Amendment No. 133 is consequential to amendment No. 134, so I shall deal with the latter. It would remove from the trading profits of the demutalised business unrecognised market value increases that took place while the business was owned by a mutual insurer. Before the Budget we received strong representations from two companies running previously mutual businesses, which asked for such a measure. Their representations were carefully considered by Ministers. All the possible options were considered, but we decided we could not, and would not, give the companies what they were asking for. There is an important dispute over what they are asking for.

The companies think—the hon. Member for Arundel and South Downs confirmed that their counsel offers this advice to them—that the current law allows them to leave out of account for tax hundreds of millions of pounds of profit, which means that they may end up with massive tax losses that are not reflected in the accounts. They think that the schedule changes the law to stop that. The Inland Revenue, backed by counsel's advice, takes the view that what the companies want to do is not allowed under current law. The schedule puts that beyond doubt for the future. Our judgment is that it is better to do that than to leave the matter entirely to litigation, which can never be certain. There may be litigation for the past, but the position should be clear for the future. Unlike those advocating the amendments, the Government believe that the current law is the right approach.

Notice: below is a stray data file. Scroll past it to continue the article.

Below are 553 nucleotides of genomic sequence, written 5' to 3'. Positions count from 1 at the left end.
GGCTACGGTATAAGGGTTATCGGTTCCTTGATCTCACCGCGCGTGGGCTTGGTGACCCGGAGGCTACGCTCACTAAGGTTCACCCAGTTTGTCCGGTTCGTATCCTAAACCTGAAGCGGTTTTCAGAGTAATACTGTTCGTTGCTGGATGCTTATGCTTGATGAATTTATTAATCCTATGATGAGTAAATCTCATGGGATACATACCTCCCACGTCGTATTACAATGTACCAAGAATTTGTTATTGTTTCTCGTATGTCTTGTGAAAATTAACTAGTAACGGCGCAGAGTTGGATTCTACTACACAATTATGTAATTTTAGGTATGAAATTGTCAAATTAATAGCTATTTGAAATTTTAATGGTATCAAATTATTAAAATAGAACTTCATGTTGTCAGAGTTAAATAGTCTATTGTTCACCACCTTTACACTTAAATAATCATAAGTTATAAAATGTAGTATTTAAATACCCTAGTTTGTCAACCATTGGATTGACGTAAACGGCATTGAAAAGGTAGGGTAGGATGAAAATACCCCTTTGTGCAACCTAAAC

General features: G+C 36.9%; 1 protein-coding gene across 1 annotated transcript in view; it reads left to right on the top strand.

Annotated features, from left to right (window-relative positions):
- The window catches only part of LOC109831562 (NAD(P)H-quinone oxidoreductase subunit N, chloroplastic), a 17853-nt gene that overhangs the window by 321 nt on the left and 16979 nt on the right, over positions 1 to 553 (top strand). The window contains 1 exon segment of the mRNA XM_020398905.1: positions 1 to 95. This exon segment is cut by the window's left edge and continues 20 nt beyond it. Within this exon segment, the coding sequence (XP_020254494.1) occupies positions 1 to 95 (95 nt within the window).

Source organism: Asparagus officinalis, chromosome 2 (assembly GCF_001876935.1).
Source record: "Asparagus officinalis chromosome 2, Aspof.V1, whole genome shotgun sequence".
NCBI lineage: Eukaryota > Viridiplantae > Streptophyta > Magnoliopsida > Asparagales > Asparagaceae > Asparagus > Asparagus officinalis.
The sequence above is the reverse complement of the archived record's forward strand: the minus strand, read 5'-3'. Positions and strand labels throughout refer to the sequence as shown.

The amendment could allow hundreds of millions of pounds of losses to arise for tax purposes, even when the company's regulatory return and statutory accounts showed a surplus. Apart from the obvious

problem of a provision with that effect, it is significant that a trading loss for tax purposes cannot arise in a mutual company. The supporters of the amendment are saying that, as the business could not have made a trading profit if it had remained a mutual company, it should be allowed to generate a loss, which could never have happened in a mutual company. The hon. Member for Arundel and South Downs wants to have the cake and eat in a big way.